Sunday, January 27, 2013

The Ideological Troops

Ideology is one of those things about life that can feel so secure and clear. It can provide you a clear position from which you can see the world and assign value to certain idea, places and even bodies. But at the same time ideology is something that is so pervasive and massive, it cannot help but also be unforgivingly contradictory and sometimes appear to make absolutely no sense. There is a feeling that things should be black and white, but there is also a feeling that things are really actually gray.

We move between these two positions in a strategic way. When things being black and white works in our favor, we take that position in order to argue that our position is in line with the clear nature of reality. There is no wiggle room, what we stand for and believe in is so completely clear. But when the ideological black and white world is not in our favor, we tend to take the position that the exceptions matter and that in between those two binary opposites, is the world we all actually live in.

The military buildup was something where the ideological lines on island have been drawn and redrawn over the past few years. For some the buildup was a clear ideological issue. If you supported it, you were a patriotic American, who believed in a prosperous island and a strong military. If you didn’t, you were a crazy activist, a “communist” who hated America and wanted to give comfort to its enemies. For those who saw or continue to see the world this way, they perceived the buildup as a gift to Guam from the United States. It was not something to question but just to accept. It was the island’s duty to accept to and not make a fuss and most importantly not act ungrateful and dare to refuse it.

One of the things that held people ideologically in place and didn’t allow them to “question” and “critique” the buildup was the way it became associated with “the troops.” “The troops” is one of the most intriguing ideological constructions. It isn’t really the actual troops that serve in the military, but instead an image of it that everyone purports to speak for and be defending with their ideology. Those who often talk the most about supporting “the troops” are actually those who do them the most objective damage. Those who speak about them the most are often the ones who put them in harm’s way more often and usually for things that aren’t actually that important. Those are the ones who would rather throw huge sums of money at defense contractors than the troops themselves.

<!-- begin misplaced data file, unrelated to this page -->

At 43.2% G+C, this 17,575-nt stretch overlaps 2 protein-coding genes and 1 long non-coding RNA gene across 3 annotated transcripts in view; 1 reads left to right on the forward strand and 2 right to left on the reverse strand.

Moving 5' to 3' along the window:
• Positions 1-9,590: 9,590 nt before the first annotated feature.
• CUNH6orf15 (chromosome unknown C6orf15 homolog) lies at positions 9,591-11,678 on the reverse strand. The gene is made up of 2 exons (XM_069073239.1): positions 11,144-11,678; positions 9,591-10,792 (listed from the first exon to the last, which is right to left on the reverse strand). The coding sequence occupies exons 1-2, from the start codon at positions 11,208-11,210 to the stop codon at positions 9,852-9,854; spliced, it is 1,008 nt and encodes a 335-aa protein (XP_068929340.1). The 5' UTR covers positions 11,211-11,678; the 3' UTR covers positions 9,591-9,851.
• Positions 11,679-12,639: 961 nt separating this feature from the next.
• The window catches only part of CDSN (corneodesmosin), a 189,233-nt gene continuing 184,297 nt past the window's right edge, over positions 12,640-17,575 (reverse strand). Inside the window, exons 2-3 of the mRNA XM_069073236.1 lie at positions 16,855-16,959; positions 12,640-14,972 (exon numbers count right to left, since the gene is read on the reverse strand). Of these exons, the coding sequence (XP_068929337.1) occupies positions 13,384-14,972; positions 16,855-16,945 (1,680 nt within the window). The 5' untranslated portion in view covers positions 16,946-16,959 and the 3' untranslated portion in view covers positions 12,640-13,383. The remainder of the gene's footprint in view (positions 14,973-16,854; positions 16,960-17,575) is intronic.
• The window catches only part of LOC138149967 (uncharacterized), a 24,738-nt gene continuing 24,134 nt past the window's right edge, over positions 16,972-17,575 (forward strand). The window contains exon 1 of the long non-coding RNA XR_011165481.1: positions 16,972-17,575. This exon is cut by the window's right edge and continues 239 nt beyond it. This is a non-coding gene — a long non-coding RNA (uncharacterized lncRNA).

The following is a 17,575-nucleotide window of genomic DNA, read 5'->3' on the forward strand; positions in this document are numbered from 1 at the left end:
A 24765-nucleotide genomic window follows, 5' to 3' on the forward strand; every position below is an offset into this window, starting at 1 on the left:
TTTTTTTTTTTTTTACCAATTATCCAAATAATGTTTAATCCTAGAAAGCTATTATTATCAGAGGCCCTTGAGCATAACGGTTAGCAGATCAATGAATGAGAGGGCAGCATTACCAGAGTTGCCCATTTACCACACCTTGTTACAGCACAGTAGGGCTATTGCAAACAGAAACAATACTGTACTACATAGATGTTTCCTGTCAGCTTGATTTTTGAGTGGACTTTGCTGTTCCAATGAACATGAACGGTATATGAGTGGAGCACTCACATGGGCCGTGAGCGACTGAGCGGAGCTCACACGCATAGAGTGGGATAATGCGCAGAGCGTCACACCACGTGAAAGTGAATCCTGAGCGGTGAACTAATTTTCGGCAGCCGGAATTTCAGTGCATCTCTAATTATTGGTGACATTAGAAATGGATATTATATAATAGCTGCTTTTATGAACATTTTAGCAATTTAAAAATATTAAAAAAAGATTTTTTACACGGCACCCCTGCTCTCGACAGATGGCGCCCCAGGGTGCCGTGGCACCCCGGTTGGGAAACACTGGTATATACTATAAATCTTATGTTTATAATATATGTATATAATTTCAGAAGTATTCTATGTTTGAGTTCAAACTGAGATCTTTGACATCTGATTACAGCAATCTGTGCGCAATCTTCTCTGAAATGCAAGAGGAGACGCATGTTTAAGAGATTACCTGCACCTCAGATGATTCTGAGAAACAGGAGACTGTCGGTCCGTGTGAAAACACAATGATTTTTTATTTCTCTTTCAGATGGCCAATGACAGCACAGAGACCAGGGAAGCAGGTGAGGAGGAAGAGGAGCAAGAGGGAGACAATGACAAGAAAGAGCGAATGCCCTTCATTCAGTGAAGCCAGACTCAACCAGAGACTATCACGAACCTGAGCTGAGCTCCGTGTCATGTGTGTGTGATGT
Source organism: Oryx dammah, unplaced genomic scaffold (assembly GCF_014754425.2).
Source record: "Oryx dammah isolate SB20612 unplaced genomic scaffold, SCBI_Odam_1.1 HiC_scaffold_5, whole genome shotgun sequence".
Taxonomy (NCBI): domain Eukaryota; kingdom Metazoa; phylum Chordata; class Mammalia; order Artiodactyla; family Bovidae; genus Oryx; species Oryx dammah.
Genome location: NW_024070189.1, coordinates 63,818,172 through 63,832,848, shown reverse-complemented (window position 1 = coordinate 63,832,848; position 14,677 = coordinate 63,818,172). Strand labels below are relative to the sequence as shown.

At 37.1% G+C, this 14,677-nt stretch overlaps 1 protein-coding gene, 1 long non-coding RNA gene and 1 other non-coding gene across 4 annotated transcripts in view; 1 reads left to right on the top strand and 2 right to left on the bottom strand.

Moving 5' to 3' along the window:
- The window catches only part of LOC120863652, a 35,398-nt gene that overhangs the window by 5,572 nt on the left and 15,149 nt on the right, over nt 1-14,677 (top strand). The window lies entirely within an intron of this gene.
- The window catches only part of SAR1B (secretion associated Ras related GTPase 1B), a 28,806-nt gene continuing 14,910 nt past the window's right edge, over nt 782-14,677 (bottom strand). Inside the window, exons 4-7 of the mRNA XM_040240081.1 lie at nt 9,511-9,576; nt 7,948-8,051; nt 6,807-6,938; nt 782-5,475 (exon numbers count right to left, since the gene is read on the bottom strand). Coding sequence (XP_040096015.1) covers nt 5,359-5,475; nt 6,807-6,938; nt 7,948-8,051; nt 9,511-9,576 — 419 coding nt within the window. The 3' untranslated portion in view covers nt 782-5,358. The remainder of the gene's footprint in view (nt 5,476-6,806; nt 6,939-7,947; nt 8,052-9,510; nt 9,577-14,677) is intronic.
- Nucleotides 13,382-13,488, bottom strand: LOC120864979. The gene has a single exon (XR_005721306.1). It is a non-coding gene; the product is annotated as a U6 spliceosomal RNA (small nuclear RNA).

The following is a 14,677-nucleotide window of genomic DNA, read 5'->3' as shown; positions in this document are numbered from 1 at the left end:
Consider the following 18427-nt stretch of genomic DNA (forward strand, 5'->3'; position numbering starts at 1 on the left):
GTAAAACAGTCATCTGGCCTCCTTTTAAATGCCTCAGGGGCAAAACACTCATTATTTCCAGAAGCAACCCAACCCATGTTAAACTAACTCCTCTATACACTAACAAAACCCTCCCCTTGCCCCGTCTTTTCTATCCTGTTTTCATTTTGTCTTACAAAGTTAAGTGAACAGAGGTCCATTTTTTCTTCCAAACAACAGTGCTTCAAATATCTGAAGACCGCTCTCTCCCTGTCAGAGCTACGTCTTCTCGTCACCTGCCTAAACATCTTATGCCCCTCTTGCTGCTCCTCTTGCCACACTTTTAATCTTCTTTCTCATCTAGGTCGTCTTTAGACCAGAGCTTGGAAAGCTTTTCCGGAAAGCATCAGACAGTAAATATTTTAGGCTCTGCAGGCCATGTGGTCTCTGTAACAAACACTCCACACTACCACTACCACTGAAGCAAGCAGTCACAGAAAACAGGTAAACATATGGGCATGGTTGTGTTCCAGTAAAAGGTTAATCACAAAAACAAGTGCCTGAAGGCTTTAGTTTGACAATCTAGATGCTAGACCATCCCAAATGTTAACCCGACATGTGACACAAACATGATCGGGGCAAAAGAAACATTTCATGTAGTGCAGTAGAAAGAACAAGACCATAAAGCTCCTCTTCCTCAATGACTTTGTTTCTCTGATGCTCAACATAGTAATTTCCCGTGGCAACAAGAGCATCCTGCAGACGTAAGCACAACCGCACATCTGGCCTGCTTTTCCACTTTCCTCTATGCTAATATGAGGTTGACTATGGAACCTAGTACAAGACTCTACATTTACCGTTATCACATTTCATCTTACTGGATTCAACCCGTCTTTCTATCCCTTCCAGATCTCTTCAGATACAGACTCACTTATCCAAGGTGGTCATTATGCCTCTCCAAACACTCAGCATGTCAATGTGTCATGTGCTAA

Curiously, “the troops” are simultaneously supposed to be strong and powerful defenders of the nation, but also seem to be weak and meek in terms of how easily they are wounded by words or a lack of flag waving. In the minds of those who see the buildup in black and white, the reason it isn’t happening or has been stalled is because of the island’s lack of support and faith. Bases closed in the 1990s because people dared to protest the military. If we criticize Uncle Sam and the military too much one day they may decide to just pack up and leave us. The Achilles’ Heel of “the troops” is that while they are capable against all foreign enemies, they are apparently weak and easily crushed by domestic ones.

That is the key to why this construction exists. It is an ideological tool meant to curb speech and control speech. We should all support the troops and so if someone claims you exist on the other side of that ideological rift, then you have basically been positioned as something that shouldn’t exist. In terms of the buildup many people felt they couldn’t express themselves or be wary of it because of that aura of not wanting to be the thing that weakens the resolve of “the troops.”

Over the past few years I have had very interesting conversations with people serving in the military, and had some express their own concerns about the buildup and its effect on the island. “The troops” after all are made up of millions of different people with different opinions and beliefs. To speak of them in such a simple way doesn’t do them and their diversity justice. The most touching of these moments was when I took a group of National Guardsmen on a tour of the Pagat area. The intent in going there was to give the troops a greater understanding of the place and history. Their commanding officer told his troops that while in the military they are curbed in terms of their ability to speak freely, this doesn’t mean that soldiers are mindless grunts. They should know and understand what they are fighting for.

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